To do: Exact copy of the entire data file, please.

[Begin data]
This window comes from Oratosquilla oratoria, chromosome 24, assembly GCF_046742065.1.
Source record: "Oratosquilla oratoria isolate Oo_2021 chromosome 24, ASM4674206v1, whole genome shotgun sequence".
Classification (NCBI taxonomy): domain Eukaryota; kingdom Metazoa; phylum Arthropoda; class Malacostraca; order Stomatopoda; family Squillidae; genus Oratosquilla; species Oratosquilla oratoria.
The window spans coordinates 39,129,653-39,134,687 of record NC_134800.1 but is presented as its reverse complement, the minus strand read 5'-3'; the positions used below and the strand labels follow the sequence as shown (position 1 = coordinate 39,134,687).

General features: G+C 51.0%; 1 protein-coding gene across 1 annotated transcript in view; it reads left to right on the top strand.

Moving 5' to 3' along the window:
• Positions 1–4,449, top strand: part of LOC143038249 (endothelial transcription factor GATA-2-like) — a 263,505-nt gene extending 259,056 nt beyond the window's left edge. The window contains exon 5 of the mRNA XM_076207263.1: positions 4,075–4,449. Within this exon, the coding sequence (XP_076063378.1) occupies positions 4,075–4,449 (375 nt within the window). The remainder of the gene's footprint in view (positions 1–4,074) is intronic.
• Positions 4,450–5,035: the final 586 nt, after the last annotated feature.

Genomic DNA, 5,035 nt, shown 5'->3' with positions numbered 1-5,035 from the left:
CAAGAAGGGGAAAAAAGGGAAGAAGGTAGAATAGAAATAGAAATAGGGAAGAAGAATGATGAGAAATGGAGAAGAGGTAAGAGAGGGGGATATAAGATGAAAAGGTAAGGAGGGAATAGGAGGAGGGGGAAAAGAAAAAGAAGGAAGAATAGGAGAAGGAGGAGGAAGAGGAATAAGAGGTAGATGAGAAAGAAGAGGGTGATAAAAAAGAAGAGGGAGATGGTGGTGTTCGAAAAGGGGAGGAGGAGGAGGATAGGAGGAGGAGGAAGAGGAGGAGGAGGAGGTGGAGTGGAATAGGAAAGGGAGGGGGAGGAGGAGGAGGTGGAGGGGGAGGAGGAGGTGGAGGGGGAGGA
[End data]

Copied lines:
This window comes from Oratosquilla oratoria, chromosome 24, assembly GCF_046742065.1.
Source record: "Oratosquilla oratoria isolate Oo_2021 chromosome 24, ASM4674206v1, whole genome shotgun sequence".
Classification (NCBI taxonomy): domain Eukaryota; kingdom Metazoa; phylum Arthropoda; class Malacostraca; order Stomatopoda; family Squillidae; genus Oratosquilla; species Oratosquilla oratoria.
The window spans coordinates 39,129,653-39,134,687 of record NC_134800.1 but is presented as its reverse complement, the minus strand read 5'-3'; the positions used below and the strand labels follow the sequence as shown (position 1 = coordinate 39,134,687).

General features: G+C 51.0%; 1 protein-coding gene across 1 annotated transcript in view; it reads left to right on the top strand.

Moving 5' to 3' along the window:
• Positions 1–4,449, top strand: part of LOC143038249 (endothelial transcription factor GATA-2-like) — a 263,505-nt gene extending 259,056 nt beyond the window's left edge. The window contains exon 5 of the mRNA XM_076207263.1: positions 4,075–4,449. Within this exon, the coding sequence (XP_076063378.1) occupies positions 4,075–4,449 (375 nt within the window). The remainder of the gene's footprint in view (positions 1–4,074) is intronic.
• Positions 4,450–5,035: the final 586 nt, after the last annotated feature.

Genomic DNA, 5,035 nt, shown 5'->3' with positions numbered 1-5,035 from the left:
CAAGAAGGGGAAAAAAGGGAAGAAGGTAGAATAGAAATAGAAATAGGGAAGAAGAATGATGAGAAATGGAGAAGAGGTAAGAGAGGGGGATATAAGATGAAAAGGTAAGGAGGGAATAGGAGGAGGGGGAAAAGAAAAAGAAGGAAGAATAGGAGAAGGAGGAGGAAGAGGAATAAGAGGTAGATGAGAAAGAAGAGGGTGATAAAAAAGAAGAGGGAGATGGTGGTGTTCGAAAAGGGGAGGAGGAGGAGGATAGGAGGAGGAGGAAGAGGAGGAGGAGGAGGTGGAGTGGAATAGGAAAGGGAGGGGGAGGAGGAGGAGGTGGAGGGGGAGGAGGAGGTGGAGGGGGAGGA